BEIRUT

Lebanon News

Teachers resume protest over delayed pay raise

Teachers march from Beirut's Hamra to the Grand Serail to protest over the government’s failure to refer to Parliament a long-awaited salary raise on Wednesday, Jan. 23, 2013. (The Daily Star/ Hasan Shaaban)

BEIRUT: Hundreds of teachers and public sector employees went on strike again Wednesday and held a protest over the government’s failure to refer to Parliament a long-awaited salary raise.

Protesters gathered outside the Information Ministry building on Beirut's Hamra’s main road and marched to the Grand Serail in the city center in response to a call by the Union Coordination Committee.

Speaking from outside the Grand Serail, Nehme Mahfoud, who heads the private schools teachers association, slammed Prime Minister Najib Mikati accusing him of being unfair in failing to meet the teachers’ demands.

“You are to blame, Najib Mikati. You and your government,” said Mahfoud.

“You can only be fair Mr. President, governments who are unfair will eventually be brought down,” he added.

Mahfoud also threatened an open-ended strike in February if the government continued to ignore its demands.

“You have until the end of this month to refer the salary increase to Parliament, or else all teachers will take down the streets early February and won’t leave until their demands are met,” said Mahfoud.

The head of the Secondary Schools Teachers Association Hanna Gharib also expressed hope Wednesday that President Michel Sleiman would be part of the solution to the teachers’ problem.

“I hope President Sleiman will interfere to refer the wages scale to Parliament in accordance with the deal reached with Mikati and the ministerial committee earlier,” said Gharib.

Gharib also held the government responsible for the strikes because it has failed to fulfill its promises to the teachers.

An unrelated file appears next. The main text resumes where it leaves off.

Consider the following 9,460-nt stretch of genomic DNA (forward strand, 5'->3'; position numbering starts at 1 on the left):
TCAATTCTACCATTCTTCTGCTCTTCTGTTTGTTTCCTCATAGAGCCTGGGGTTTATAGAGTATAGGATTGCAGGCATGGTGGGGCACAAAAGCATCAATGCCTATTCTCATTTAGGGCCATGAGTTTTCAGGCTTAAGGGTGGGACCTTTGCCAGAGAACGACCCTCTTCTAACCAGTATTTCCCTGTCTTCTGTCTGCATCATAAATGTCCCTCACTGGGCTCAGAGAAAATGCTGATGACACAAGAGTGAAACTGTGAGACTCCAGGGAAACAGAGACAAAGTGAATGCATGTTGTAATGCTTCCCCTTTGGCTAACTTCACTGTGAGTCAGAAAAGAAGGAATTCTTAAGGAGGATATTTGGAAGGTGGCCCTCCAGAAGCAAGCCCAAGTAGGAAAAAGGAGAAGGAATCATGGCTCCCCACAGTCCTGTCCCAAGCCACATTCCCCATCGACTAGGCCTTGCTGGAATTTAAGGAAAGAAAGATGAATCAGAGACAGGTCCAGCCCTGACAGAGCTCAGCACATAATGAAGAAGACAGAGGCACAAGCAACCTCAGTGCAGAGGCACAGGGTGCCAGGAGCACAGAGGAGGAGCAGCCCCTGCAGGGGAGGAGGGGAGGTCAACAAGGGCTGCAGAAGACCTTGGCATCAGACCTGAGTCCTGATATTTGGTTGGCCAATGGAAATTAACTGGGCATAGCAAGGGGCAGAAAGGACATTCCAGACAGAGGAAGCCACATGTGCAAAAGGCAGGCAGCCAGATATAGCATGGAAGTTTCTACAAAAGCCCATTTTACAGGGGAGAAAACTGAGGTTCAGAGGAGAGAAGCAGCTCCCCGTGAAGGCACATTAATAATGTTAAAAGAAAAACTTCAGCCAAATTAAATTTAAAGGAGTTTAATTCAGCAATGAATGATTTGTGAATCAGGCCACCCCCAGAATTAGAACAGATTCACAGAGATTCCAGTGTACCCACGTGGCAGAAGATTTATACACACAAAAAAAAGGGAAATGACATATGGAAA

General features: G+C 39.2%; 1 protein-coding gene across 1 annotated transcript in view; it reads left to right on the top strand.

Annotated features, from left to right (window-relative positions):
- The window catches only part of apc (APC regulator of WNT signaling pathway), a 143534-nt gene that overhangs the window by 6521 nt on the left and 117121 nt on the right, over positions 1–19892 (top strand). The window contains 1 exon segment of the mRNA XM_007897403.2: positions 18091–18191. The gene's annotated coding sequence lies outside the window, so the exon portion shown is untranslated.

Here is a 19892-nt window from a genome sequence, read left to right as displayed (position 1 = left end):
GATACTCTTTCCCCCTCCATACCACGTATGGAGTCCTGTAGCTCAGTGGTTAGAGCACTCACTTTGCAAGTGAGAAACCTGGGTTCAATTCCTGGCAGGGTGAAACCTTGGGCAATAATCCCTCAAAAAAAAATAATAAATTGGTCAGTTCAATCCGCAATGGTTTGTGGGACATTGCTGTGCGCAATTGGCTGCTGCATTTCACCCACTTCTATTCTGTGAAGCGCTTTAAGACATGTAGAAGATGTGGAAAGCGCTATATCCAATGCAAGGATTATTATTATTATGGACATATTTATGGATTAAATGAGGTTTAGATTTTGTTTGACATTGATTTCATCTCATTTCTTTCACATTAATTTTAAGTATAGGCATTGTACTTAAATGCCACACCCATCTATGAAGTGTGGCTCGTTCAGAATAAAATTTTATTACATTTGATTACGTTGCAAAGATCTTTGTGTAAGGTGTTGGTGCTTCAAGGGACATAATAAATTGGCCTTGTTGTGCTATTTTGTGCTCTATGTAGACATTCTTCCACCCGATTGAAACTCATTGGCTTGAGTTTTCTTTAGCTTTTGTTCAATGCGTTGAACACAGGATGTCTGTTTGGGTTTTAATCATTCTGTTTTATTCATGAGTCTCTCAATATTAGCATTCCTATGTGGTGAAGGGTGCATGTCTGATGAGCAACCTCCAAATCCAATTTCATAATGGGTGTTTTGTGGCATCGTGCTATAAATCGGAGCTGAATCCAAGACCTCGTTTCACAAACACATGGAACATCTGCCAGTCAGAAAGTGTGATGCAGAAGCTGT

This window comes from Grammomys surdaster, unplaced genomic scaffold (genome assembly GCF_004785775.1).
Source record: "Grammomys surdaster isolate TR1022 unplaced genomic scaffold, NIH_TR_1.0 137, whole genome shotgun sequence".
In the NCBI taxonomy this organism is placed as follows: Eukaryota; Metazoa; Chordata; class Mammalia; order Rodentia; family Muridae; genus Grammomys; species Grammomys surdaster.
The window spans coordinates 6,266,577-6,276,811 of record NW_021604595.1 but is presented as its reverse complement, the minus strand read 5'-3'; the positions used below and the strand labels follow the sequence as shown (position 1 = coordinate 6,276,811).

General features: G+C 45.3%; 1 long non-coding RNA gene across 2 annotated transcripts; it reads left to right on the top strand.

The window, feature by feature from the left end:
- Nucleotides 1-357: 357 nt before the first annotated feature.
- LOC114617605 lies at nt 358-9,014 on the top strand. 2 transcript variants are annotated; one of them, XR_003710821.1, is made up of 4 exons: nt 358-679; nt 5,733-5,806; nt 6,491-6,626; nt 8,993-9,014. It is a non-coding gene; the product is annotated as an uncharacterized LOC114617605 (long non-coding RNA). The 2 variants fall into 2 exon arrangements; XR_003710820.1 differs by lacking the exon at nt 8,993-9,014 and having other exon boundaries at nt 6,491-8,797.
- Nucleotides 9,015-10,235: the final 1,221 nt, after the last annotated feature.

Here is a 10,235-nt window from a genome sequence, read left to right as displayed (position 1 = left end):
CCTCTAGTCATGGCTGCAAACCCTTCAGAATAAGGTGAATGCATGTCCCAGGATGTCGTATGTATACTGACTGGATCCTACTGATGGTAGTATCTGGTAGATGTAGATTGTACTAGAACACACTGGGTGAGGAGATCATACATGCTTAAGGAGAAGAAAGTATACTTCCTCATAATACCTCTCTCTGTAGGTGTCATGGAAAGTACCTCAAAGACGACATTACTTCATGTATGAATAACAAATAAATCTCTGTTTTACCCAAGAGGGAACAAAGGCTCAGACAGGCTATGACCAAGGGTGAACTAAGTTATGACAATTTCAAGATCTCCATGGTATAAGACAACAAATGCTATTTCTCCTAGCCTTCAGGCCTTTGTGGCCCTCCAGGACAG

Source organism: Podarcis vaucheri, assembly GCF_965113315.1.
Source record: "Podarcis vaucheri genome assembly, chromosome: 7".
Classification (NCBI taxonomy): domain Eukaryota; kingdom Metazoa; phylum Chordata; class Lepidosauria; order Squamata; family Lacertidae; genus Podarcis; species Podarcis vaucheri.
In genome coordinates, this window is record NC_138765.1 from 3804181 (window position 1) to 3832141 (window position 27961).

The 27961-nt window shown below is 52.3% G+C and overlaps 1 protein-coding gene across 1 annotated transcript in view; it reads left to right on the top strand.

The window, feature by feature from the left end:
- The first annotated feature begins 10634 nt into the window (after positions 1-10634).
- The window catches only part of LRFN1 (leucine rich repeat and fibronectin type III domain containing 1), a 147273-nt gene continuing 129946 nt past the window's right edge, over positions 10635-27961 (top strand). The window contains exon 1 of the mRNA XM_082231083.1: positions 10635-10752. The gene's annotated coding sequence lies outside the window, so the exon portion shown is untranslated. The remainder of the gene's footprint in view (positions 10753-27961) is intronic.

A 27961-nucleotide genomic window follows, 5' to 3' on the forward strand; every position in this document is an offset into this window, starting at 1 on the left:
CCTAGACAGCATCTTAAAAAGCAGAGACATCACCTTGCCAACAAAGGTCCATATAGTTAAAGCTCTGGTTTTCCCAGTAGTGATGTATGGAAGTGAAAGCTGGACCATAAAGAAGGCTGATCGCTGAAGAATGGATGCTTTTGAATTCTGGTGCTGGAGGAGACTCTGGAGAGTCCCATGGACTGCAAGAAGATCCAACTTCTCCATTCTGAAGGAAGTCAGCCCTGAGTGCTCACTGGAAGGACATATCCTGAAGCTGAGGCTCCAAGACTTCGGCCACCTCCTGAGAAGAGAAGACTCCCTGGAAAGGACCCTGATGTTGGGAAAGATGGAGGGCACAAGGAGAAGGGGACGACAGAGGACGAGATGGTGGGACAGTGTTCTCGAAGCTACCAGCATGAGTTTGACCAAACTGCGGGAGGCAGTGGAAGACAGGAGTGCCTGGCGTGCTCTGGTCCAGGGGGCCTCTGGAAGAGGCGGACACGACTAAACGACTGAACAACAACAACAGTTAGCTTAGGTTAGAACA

“The government is responsible for every day of strike we hold,” said Gharib. “It has been promising the same thing for the past year and a half.”

Earlier Wednesday, Gharib told the Voice of Lebanon radio station that the government has failed in its obligations to provide a decent life for citizens, accusing it once again of ignoring the UCC demands.

“The policy of the government is to steer itself clear of its obligations to provide a good livelihood to citizens,” said Gharib.

The unions have held several strikes this academic year over the same issue and said they are frustrated by the government dragging its feet.

The government approved the draft law to increase salaries for public sector employees and teachers at private and public schools in September but did not refer it to Parliament.

The Cabinet has said it is trying to secure means to finance the cost of the raise before referring the proposal to Parliament.

Mikati has repeatedly said that the increase in salaries will be pending until the Cabinet secures funding for it, arguing that strikes lead nowhere and that the UCC problems can be solved through calm measures and responsible dialogue.

 

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